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Outstanding achievement as Keele's NIHR school for Primary Care membership is renewed
Keele's Research Institute for Primary Care & Health Sciences is delighted to announce that its membership of the National Institute for Health Research (NIHR) School for Primary Care Research has been renewed.
The NIHR School for Primary Care Research (SPCR) will have funding of over £30 million over the next five years to support world-leading research into how primary care can deliver the best health care for NHS patients. It is a huge privilege for Keele to have been selected to be a member of this prestigious group of primary care departments and reflects the status and standing which Keele's primary care research has achieved. Membership includes the universities of Keele, Bristol, Cambridge, Manchester, Newcastle, Nottingham, Oxford, Southampton and University College London.
It will be supported by NIHR research funding in the region of £22 million to conduct clinical trials and other well-designed studies in primary care. In addition to supporting research, funding in the region of £10 million will be awarded to research training and capacity development. In this way, the SPCR will continue its mandate to increase the evidence base for primary care practice and train future leaders by providing multi-disciplinary training and career development opportunities.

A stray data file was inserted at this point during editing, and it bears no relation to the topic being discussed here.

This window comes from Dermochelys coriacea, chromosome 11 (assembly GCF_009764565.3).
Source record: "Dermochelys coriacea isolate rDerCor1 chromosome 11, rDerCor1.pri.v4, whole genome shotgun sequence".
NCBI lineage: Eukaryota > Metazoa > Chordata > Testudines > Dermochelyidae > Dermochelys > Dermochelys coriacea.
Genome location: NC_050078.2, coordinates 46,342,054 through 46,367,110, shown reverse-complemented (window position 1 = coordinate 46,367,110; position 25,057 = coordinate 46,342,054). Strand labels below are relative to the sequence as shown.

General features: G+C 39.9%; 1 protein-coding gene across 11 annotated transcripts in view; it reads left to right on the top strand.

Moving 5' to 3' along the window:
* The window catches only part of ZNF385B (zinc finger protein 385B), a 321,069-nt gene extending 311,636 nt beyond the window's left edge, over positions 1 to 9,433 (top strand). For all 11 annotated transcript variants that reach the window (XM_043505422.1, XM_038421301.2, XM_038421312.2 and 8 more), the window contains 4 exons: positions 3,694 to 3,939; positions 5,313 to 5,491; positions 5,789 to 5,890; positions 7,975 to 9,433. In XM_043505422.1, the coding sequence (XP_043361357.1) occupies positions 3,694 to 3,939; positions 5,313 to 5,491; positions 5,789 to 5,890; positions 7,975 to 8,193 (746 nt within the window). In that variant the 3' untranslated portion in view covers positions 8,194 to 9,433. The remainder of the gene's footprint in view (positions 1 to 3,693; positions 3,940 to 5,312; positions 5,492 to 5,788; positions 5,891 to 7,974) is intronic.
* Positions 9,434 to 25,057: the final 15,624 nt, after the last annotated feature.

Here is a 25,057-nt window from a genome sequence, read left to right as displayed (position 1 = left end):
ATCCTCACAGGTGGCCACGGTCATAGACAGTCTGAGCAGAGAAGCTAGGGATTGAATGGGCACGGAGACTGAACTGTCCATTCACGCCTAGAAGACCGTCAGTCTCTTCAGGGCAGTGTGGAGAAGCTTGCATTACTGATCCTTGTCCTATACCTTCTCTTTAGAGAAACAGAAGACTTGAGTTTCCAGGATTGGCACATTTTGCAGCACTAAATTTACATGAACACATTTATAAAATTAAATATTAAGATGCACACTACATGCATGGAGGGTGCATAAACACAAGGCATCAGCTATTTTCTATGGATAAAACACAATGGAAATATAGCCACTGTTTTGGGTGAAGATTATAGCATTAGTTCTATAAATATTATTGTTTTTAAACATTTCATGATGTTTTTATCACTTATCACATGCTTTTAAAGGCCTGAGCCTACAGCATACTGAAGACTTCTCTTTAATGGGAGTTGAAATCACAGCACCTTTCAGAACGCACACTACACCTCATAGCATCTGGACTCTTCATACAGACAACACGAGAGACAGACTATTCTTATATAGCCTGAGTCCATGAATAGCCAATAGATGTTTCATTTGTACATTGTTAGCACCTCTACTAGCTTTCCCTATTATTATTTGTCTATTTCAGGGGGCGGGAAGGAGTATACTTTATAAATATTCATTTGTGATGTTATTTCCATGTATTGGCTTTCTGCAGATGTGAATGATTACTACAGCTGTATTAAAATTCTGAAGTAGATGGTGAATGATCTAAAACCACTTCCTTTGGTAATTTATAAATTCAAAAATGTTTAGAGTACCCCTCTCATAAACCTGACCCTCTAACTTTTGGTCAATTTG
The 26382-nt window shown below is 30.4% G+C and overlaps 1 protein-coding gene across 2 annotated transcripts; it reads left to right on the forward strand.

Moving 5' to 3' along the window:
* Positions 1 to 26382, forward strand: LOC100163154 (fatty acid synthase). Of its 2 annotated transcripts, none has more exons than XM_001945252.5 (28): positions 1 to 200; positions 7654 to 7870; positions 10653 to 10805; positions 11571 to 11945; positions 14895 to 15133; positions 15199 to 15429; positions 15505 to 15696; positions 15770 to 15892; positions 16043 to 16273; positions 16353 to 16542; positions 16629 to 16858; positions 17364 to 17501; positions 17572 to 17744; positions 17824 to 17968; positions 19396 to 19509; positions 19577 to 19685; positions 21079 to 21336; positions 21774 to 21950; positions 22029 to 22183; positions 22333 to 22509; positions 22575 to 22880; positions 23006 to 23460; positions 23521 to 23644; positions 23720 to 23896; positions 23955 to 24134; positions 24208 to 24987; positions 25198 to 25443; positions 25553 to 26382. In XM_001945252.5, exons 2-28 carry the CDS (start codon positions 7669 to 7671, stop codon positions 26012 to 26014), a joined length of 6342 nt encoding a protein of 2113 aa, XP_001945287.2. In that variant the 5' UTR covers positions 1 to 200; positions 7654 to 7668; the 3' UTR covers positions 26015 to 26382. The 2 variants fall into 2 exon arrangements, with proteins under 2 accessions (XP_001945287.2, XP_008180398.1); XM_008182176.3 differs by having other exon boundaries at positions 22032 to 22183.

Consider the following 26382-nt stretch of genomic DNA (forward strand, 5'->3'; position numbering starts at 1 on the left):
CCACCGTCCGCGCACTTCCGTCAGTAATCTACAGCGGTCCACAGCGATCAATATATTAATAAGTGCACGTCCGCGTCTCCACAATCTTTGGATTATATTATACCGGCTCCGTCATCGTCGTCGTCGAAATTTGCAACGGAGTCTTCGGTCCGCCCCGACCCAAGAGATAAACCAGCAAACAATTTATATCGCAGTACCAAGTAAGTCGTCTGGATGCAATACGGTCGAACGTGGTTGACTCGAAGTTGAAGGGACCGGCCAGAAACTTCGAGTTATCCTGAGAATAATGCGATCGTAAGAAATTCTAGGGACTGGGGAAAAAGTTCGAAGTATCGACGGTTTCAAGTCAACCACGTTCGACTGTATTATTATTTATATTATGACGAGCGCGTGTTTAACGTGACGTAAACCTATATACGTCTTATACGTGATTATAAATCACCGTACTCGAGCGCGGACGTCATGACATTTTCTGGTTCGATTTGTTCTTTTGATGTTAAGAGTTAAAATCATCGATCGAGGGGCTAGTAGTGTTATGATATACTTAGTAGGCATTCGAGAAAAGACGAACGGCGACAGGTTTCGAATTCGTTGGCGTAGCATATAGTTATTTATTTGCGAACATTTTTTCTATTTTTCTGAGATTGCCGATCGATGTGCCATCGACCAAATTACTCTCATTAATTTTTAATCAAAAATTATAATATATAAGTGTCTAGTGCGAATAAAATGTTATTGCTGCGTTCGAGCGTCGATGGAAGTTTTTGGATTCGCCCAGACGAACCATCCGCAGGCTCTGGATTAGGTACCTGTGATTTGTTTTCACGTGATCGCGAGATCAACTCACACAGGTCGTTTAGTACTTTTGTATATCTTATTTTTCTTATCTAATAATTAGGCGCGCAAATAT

Professor Elaine Hay, Director of the Research Institute said: "This was a competitive process to identify the top primary care research centres in the country. Everyone in the Institute has contributed to achieving this success for Keele, and we should all be very proud of this outstanding achievement."
The research team at Keele are world leaders in the area of musculoskeletal research, bringing together clinical expertise in primary care and rheumatology with strengths in observational research, clinical trials and qualitative research. The team has a strong track record in delivering high quality research that drives forward and improves the care provided to patients with common musculoskeletal problems such as back pain and osteoarthritis in the community.